Beef Herd Health Planning: Part (i)

Background:

The basis of any herd health plan is prevention rather than cure. Dairy herd health is frequently discussed, but herd health is equally important for beef farmers. I have seen huge improvements in performance after herd health plans have been implemented. This increased performance means more money in farmers' pockets in a sector that is struggling with margins.

What Your Plan Needs

It is important to have clear goals and targets at the outset. You plan must be driven by you, the farmer, with your vet and other advisors overseeing and recommending changes and inclusions.These herd plans work best when everyone on the farm is involved in implementation. The plan can be simple or elaborate, but it must be able to adapt and evolve from year to year.

The Importance of Record-Keeping

Health plans are all about good record keeping and looking at key performance indicators and how they can be improved. In a recent example, I discovered an issue with calf scour and fertility after looking at the farmer's records for the previous two years. It is only by looking at records that you notice abnormal incidents of disease and also assess fertility issues at herd level. You have a lot of information on your farm, but you must use it. A health plan should allow for the inclusion of all records required for the year ahead.

Standard Operating Procedures (SOPs)

A good health plan should cover disease, nutrition, vaccination, parasitology, fertility, and biosecurity. No single plan will suit all farms, however, and each farm/enterprise can be very different. A health plan can be broken down so that certain tasks are undertaken on a monthly basis and SOPs are set up for that particular farm.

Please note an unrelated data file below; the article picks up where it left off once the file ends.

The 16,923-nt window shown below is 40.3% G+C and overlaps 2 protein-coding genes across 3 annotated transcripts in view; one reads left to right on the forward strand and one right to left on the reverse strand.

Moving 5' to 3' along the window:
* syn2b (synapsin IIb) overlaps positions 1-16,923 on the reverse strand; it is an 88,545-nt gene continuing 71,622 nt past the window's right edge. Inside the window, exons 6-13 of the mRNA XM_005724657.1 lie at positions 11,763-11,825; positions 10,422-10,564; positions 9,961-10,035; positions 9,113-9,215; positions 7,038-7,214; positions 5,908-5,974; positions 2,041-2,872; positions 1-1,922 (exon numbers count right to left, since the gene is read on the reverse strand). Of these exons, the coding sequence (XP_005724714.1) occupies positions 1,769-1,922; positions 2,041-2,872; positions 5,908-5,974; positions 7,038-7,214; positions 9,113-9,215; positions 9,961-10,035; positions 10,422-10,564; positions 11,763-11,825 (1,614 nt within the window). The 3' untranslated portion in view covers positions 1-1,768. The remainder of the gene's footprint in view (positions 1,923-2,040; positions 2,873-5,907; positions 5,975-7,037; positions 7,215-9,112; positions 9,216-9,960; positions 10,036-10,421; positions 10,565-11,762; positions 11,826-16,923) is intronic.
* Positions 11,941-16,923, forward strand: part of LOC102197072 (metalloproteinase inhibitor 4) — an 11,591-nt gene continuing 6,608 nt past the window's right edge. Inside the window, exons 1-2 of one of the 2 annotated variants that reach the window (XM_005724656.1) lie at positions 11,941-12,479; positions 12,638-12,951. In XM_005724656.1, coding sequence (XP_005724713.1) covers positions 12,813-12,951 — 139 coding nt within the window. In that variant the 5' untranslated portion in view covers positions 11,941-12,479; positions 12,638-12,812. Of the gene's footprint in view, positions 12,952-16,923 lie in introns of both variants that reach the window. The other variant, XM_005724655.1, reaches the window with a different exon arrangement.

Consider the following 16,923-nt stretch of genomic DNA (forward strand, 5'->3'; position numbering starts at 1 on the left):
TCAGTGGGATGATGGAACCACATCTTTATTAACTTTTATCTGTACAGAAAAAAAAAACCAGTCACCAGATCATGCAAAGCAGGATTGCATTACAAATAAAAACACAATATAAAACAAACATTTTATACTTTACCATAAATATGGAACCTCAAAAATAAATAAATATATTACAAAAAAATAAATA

SOPs could be in place around navel care, for example. This would involve the wash used, (e.g. chlorohexidine), the number of washes given, and records taken of any incidences of navel infection. This will set up best practice for routine procedures on farm and allow these to be monitored on a yearly basis to see where improvements can be made.

If an issue such as calf pneumonia arises, then appropriate controls can be put in place to monitor future cases and establish preventative measures. Many farms will be doing this already, of course, but producing records and monitoring them improves performance hugely. From my experience on the ground, SOPs lead to a far more proactive approach to controlling disease, producing better cure rates on farm. Increased proactivity in relation to health planning tends to make these changes permanent.

How We Can Help

At Co-Farm, we believe in a proactive approach, but it must be driven by the farmer. Set up your herd plan today and begin #farmingthefuture    
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